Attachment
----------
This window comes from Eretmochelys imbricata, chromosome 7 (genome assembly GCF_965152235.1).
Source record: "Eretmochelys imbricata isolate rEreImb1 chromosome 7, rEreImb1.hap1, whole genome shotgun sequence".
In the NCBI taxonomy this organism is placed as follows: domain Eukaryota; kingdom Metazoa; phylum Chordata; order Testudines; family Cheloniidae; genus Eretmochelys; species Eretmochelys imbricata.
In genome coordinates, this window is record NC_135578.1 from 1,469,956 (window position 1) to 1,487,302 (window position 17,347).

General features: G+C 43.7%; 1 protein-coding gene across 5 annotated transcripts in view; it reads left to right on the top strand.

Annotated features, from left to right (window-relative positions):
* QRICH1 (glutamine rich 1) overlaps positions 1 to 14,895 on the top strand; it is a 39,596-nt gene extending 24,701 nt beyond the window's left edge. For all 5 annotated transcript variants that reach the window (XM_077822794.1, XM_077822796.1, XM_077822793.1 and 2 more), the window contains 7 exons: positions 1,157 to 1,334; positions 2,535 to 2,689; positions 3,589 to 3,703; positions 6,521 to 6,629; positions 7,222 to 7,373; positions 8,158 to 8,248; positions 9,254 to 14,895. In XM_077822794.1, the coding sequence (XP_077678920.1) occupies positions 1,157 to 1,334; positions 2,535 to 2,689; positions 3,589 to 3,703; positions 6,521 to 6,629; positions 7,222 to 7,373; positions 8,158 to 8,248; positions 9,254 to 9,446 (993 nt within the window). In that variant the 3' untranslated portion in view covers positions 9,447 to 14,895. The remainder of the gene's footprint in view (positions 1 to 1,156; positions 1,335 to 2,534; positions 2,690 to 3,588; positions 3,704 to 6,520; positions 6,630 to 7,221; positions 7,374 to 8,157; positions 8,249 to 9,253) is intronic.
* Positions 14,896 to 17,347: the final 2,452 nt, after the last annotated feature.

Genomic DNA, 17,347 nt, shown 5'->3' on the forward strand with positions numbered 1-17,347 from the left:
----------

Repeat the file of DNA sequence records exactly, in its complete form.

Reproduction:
This window comes from Eretmochelys imbricata, chromosome 7 (genome assembly GCF_965152235.1).
Source record: "Eretmochelys imbricata isolate rEreImb1 chromosome 7, rEreImb1.hap1, whole genome shotgun sequence".
In the NCBI taxonomy this organism is placed as follows: domain Eukaryota; kingdom Metazoa; phylum Chordata; order Testudines; family Cheloniidae; genus Eretmochelys; species Eretmochelys imbricata.
In genome coordinates, this window is record NC_135578.1 from 1,469,956 (window position 1) to 1,487,302 (window position 17,347).

General features: G+C 43.7%; 1 protein-coding gene across 5 annotated transcripts in view; it reads left to right on the top strand.

Annotated features, from left to right (window-relative positions):
* QRICH1 (glutamine rich 1) overlaps positions 1 to 14,895 on the top strand; it is a 39,596-nt gene extending 24,701 nt beyond the window's left edge. For all 5 annotated transcript variants that reach the window (XM_077822794.1, XM_077822796.1, XM_077822793.1 and 2 more), the window contains 7 exons: positions 1,157 to 1,334; positions 2,535 to 2,689; positions 3,589 to 3,703; positions 6,521 to 6,629; positions 7,222 to 7,373; positions 8,158 to 8,248; positions 9,254 to 14,895. In XM_077822794.1, the coding sequence (XP_077678920.1) occupies positions 1,157 to 1,334; positions 2,535 to 2,689; positions 3,589 to 3,703; positions 6,521 to 6,629; positions 7,222 to 7,373; positions 8,158 to 8,248; positions 9,254 to 9,446 (993 nt within the window). In that variant the 3' untranslated portion in view covers positions 9,447 to 14,895. The remainder of the gene's footprint in view (positions 1 to 1,156; positions 1,335 to 2,534; positions 2,690 to 3,588; positions 3,704 to 6,520; positions 6,630 to 7,221; positions 7,374 to 8,157; positions 8,249 to 9,253) is intronic.
* Positions 14,896 to 17,347: the final 2,452 nt, after the last annotated feature.

Genomic DNA, 17,347 nt, shown 5'->3' on the forward strand with positions numbered 1-17,347 from the left: